Just a few weeks ago the Olympic torch arrived in my hometown of Derby. Crowds of thousands, gathered just to see a brief glint of the flame as it passed were told of the ‘historic, momentous occasion’ that they were taking part in. The town square was packed for the first time in years, the biggest park in the city held a concert with ‘global pop star’ Loick Essien (me neither) the star attraction, all was good.
Similar scenes have been and gone through every city or town in the UK, ever since the torch’s arrival back in May, a sign of the effect the Games is having all over the country, not just in the capital. But some say, is that it? 7 years of buildup, billions of government, public money spent, and we get a shoddy concert and a night of celebration? Where’s the money gone, the coaching and facilities, that’ll produce our next batch of Olympians? It’s all a part of the over-hanging question: Does anybody really care about the Olympic Games?
It’s a few weeks of a bunch of B-list sports, that the general public only have an interest in, in the Olympic year, and when we have a Brit to support. I mean, honestly, who actually, avidly follows the sport of Greco-Roman Wrestling? (and yes that is actually a sport at this summer’s Games). Even the most popular of Olympic sports, Swimming and Athletics, don’t have massive television audiences in the UK outside of Olympic year.
It’s the likes of football, tennis, cricket and motorsport that rule the nations viewing habits. A sub-standard England had 20 million viewers in their exit at the Euro’s earlier this summer, whilst just last week, Andy Murray’s defeat in the Wimbledon final, drew in 17 million people. A non-UK held Olympic Games would NEVER see figures like these, never mind if a Team GB member was involved!
Even the various events, back on the torch route, the concerts, are only happening due to the massive conglomerations that are supporting the Games. The likes of Samsung, Coca-Cola and McDonalds, some of the world’s biggest brands, getting popstars to come out to posts all over the country, whilst trying to flog you their products simultaneously. Even the torch bearers, originally meant to be those in the local communities who have applied, or been nominated through their fantastic work helping others, have dissolved into numerous celebrities. Infamously, the popstar will.i.am was told off for tweeting during his leg in Taunton in the West Country, a place I’m sure he never dreamed of stepping foot in.
Reports of the strict guidelines across Olympic venues are starting to come out too, the totalitarian style of only certain water can be consumed on site, the gigantic McDonalds that has been constructed in the Olympic Park. It all reeks of consumerism, a view in distinct contrast of the Olympic ‘morals’ of Friendship, Respect, Excellence, Determination, Inspiration, Courage, Equality. Depressingly, nowadays, it seems to be Money, Money, Money. Even the below logo has been ridiculed,due to the ease of which it can be altered to resemble a particular s-word…
However, there are SOME benefits to be seen from the Games, and them being in the same country as us, even if it doesn’t feel like it. 2012 has been a year dominated by one flag: the Union Jack. What with the Queen’s jubilee, the Euro’s and Andy Murray’s success, it seems like we are proud to be British again. Flags have remained flying ever since the extended bank holiday, and with another sporting feast, events in which we actually have a chance of winning, will see them remain for even longer!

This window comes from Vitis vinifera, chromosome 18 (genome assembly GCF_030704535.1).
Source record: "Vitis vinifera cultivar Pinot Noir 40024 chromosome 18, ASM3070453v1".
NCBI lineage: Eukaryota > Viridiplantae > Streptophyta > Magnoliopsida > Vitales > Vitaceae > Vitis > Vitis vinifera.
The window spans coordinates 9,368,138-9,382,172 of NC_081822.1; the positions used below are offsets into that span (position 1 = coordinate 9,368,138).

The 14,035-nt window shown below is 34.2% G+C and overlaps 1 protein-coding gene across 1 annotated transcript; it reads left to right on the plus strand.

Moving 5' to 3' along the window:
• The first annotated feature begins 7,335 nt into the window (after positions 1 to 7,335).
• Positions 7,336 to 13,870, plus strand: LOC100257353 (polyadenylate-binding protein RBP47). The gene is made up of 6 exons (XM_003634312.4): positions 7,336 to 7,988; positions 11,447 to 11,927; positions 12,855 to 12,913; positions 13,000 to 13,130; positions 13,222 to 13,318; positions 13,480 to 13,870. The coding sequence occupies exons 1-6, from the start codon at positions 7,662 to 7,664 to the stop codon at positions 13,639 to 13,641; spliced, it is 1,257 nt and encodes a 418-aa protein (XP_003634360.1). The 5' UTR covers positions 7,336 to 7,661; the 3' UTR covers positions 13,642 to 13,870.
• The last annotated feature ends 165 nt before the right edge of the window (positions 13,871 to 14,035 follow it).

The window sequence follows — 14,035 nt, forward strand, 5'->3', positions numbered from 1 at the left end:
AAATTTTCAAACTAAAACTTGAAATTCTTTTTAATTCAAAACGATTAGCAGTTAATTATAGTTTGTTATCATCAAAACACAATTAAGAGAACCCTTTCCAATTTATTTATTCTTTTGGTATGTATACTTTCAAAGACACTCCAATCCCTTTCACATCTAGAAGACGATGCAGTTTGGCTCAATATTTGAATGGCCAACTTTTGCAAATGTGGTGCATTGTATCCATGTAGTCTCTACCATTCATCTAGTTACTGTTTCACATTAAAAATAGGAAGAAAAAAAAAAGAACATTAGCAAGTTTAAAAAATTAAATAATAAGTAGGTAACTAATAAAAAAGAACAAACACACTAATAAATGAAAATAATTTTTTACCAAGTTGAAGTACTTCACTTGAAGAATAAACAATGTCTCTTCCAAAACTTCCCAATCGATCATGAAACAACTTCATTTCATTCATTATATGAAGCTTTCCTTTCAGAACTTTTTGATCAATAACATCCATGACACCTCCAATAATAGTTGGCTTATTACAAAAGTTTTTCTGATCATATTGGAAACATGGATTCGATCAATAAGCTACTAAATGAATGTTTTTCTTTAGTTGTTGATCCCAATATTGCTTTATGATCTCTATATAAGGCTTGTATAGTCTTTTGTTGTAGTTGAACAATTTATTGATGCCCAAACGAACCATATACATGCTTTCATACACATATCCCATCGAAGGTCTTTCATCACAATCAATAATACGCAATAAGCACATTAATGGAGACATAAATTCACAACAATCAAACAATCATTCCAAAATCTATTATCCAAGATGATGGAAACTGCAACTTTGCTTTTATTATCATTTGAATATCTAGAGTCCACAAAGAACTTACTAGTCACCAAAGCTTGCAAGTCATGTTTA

Unlike at the last games in Beijing, London won’t have to worry about filling stadia with volunteers or ‘paid supporters’, as the ticket sales have been strong from day 1. Infact, ironically, one of the few sports selling is football. Many see this as the current tournament is mainly an under-23’s championships, with three over-age players. If the format represented a World Cup, with teams like Brazil, Spain and the newly-reformed team GB present, I’m sure we’d sell out instantly. The fact that the new season of the Premiership is only a month away, may also be a factor towards poor sales.
Then comes the memories from the Games. I’m not talking about seeing the fella who has coached kids for the last 50 years running down your local highstreet with a massive flame, and clapping. No, I’m talking Usain Bolt winning the 100m in the fastest time mankind has ever seen! I remember him winning in Beijing, and not just winning, but winning in style, battering every other athlete around him. It really was amazing. A repeat, and a faster time will see London become a Games etched in everyone’s minds, especially those lucky enough to attend.
As for me, I’m in two minds about the whole event. Yes, in some ways, it has brought communities together, provided entertainment for millions, and we haven’t even begun yet! A successful, entertaining few weeks is what we want, and will most likely get, but at a cost of around £20 billion, is it a price worth paying? The legacy and aftermath of the Games will tell us that for sure, but for now, I’m wary, excited but wary.